Strict measures needed to revitalise economy

Strict measures needed to revitalise economy

Zim industryZIMBABWE must take steps to address several economic growth-inhibiting factors, which have continued to militate against recovery, especially after 2011, when the economy slipped into another recession following significant growth at dollarisation in 2009, a leading advisory firm has said.The country’s Gross Domestic Product (GDP) growth averaged 10,1 percent following adoption of a hard currency economy and the ditching of the domestic currency in 2009, the same period political foes buried the hatchet and formed an inclusive government.
The development brought stability and dealt with the scourge of hyperinflation, which had ravaged the economy.
But instability has returned, with companies folding, and demand for goods and services declining due to an erosion of disposable incomes, leading to a slide in growth, which ended at 3,3 percent in 2013.
The recession has been triggered by declining commodity prices on the global markets, which have also begun affecting the mining and agricultural sectors significantly.
Economic trends in Zimbabwe are driven by developments in the two sectors, which have overtaken the manufacturing sector in terms of contribution to economic growth.
A report by IH Securities, titled Zimbabwe Equity Strategy 2015, says timeous policy interventions were now imperative in the liquidity starved market in order to reignite growth.
IH said key among the factors government should pursue is the restoration of the external position to bolster government’s capacity to service galloping debts, which are now estimated at about US$8 billion.
Debt servicing is expected to open frontiers to lines of credit that industries badly require.
“Government needs to accumulate international reserves and seek to mobilise international support for resolving the country’s external debt situation,” said IH in the report dispatched to clients recently.
“Policy clarity, transparency and key structural reforms must be made in order to enhance the business climate to attract FDI (Foreign Direct Investment), boost productivity and competitiveness, and build confidence,” the report said.
“Furthermore, there is a need to consolidate the fiscal position, eliminating the primary budget deficit by exercising strict fiscal discipline. The wage bill, which currently constitutes 80 percent of total expenditure, is unsustainable and continues to crowd out capital development projects, to which only eight percent of the budget is channelled,” IH said.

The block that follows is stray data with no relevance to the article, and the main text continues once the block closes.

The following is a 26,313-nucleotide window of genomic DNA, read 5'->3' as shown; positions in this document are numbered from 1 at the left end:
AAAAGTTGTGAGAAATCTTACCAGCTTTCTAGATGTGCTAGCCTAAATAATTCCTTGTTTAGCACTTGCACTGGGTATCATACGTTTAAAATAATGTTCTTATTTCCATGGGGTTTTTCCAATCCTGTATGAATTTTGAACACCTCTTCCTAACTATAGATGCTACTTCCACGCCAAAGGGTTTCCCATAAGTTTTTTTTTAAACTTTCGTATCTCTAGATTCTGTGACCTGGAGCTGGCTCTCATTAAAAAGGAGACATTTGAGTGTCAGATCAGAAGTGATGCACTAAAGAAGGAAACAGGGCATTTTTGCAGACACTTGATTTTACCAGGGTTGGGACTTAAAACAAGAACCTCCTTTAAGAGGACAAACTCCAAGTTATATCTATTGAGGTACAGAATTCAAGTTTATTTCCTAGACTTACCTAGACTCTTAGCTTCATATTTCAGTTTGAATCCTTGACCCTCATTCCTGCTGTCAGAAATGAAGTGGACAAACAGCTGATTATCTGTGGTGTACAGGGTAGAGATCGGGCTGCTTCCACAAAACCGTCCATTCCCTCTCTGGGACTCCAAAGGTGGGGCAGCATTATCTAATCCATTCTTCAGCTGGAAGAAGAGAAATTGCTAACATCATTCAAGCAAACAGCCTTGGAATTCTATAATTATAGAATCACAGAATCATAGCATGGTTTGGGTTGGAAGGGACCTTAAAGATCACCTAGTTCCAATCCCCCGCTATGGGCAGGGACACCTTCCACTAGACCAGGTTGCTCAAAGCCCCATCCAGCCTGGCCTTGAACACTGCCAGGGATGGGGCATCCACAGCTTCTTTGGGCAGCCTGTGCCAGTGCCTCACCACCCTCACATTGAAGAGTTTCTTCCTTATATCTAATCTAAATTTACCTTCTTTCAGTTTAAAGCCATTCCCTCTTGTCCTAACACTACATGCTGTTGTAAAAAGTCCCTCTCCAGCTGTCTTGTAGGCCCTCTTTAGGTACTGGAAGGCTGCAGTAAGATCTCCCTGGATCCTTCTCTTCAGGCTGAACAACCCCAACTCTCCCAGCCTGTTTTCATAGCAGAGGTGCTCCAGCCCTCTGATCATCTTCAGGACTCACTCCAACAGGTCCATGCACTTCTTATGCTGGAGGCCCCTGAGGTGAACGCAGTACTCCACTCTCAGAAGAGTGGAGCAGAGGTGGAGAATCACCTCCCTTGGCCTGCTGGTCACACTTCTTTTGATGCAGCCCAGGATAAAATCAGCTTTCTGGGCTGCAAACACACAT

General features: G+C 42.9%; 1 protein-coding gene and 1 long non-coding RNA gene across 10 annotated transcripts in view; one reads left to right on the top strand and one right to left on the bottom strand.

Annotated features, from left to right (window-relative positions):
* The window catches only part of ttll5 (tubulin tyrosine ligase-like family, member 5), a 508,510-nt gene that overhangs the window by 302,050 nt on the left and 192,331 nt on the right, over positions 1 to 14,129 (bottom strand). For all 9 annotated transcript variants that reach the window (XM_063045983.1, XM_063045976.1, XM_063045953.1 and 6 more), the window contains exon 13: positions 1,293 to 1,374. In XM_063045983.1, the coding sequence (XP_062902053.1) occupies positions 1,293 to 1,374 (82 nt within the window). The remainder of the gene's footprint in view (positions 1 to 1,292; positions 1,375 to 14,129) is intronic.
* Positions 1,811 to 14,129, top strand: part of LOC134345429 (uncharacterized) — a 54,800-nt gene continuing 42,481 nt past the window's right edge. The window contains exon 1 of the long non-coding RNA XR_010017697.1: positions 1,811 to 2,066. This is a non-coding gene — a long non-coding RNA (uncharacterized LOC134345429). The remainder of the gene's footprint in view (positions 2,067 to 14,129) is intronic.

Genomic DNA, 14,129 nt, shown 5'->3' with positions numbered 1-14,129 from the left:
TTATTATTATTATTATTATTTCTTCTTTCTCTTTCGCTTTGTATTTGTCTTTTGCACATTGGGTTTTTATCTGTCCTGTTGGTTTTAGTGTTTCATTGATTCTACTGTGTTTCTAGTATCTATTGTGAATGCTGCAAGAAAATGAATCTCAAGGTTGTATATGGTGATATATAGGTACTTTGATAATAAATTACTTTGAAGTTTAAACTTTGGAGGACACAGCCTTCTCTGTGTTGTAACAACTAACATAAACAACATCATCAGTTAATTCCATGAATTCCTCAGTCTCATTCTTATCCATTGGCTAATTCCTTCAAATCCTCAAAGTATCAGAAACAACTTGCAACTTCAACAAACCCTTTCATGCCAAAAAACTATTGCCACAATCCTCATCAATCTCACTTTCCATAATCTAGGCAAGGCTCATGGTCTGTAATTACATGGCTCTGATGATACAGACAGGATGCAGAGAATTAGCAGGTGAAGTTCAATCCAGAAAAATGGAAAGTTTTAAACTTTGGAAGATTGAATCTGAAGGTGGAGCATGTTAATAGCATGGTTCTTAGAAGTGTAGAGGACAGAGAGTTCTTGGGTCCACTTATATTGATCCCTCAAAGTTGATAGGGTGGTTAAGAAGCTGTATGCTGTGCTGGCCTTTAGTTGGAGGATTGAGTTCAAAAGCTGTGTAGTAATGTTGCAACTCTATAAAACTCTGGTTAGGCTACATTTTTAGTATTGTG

“FDI remains subdued; for the first ten months of 2014, the country received FDI amounting US$146,6 million, compared to US$311, 3 million during the same period in 2013. The currently depressed international commodity prices, coupled with the continued depreciation of the South African rand are also exerting further pressures on Zimbabwe’s external position, although we expect some relief to come from declining oil prices. On the upside, we have seen some progress in the creditor re-engagement process, attested by the token re-payments made in the year and successful implementation of the first Staff Monitored Programme with the IMF, which have resulted in normalising relations with key institutions. Improved cooperation with creditors and normalising international relations culminated in the lapse of Article 96 of the Cotonou Agreement on 1 November 2014,” said IH.
Last week, the Reserve Bank of Zimbabwe sought to restore normalcy on the pricing of goods and services, with the January 2015 Monetary Policy Statement calling for a wage freeze to free up funding to growth stimulating projects.
The central bank called for downward adjustment in prices across the economy, arguing that this would help increase demand while lowering pressure for wage and salary increases in the economy.
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